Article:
7. Bill Duchon Stadium (Glen Ellyn, Ill.)
The field is surrounded by woods on three sides, and with the man-made Lake Ellyn Park behind the visitors' stands, the crowd atmosphere on Saturday afternoons (there are no lights) appears right out of the movies. In fact, scenes from the movie "Lucas" were filmed at the site. The high school, built in 1923, looks like a castle, complete with turrets, and sits atop a hill behind the home bleachers. After a Hilltopper victory, the home-team players storm up the hill to ring a victory bell to announce to the town they've won.
The field is named after a longtime coach/athletic director who still resides in the affluent suburb west of Chicago.

8. Wolverina (Turtle Creek, Pa.)
The Woodland Hills School District has spent nearly $8 million in the past three years to renovate the 66-year-old facility plus the soccer field and track for Woodland Hills High School. The playing field is now artificial turf, the parking lot is paved, and new bleachers and restrooms were part of the first improvements in four decades. With a rabid fan following for the Wolverines, the stadium was once voted "the most intimidating stadium in Pennsylvania." Famous alumni who have played on the field include current NFL players Jason Taylor and Steve Breaston plus Leon Hart, the 1949 Heisman Trophy winner from Notre Dame.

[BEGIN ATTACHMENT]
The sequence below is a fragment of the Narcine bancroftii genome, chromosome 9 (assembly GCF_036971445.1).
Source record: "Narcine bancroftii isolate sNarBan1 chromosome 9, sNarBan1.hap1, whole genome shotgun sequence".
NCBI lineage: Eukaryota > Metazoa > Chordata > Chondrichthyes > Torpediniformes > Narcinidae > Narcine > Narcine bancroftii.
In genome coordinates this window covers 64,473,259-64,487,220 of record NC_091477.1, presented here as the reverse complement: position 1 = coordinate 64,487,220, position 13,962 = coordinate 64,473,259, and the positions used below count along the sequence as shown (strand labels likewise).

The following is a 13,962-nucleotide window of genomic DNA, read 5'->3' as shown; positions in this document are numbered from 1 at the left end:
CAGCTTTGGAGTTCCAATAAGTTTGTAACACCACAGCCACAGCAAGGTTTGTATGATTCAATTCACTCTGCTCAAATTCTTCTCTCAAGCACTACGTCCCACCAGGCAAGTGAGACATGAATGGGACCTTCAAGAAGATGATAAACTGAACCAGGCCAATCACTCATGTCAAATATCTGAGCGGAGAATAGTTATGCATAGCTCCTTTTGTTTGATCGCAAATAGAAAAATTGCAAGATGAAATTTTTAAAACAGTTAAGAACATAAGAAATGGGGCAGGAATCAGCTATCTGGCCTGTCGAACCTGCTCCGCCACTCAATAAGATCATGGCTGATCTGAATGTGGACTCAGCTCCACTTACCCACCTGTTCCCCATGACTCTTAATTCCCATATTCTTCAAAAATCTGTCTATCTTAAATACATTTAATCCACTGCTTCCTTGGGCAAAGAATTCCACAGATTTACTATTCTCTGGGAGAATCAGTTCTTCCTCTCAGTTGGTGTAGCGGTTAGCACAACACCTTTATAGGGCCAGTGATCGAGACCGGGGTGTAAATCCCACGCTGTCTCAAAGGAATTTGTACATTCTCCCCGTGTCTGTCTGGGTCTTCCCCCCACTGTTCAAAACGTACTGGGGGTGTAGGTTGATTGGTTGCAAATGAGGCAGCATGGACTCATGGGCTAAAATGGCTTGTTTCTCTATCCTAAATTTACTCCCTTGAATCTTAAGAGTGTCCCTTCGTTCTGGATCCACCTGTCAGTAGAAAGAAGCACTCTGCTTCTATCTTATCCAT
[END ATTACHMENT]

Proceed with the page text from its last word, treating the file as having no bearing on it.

9. Lockhart Stadium (Fort Lauderdale, Fla.)
This venue is better known as a great place to watch soccer, but it's pretty darn good for football, too. It was built in 1959 and can seat 18,000. It's been the home of the Fort Lauderdale High Flying Ls since it started, and during the weekend it's not uncommon for two games to be played there. Another reason we wanted to list it is that soon Lockhart Stadium is going to be demolished. It's going to be replaced by a new stadium that will be the home of the Baltimore Orioles during spring training.

10. Paul Brown Tiger Stadium (Massillon, Ohio)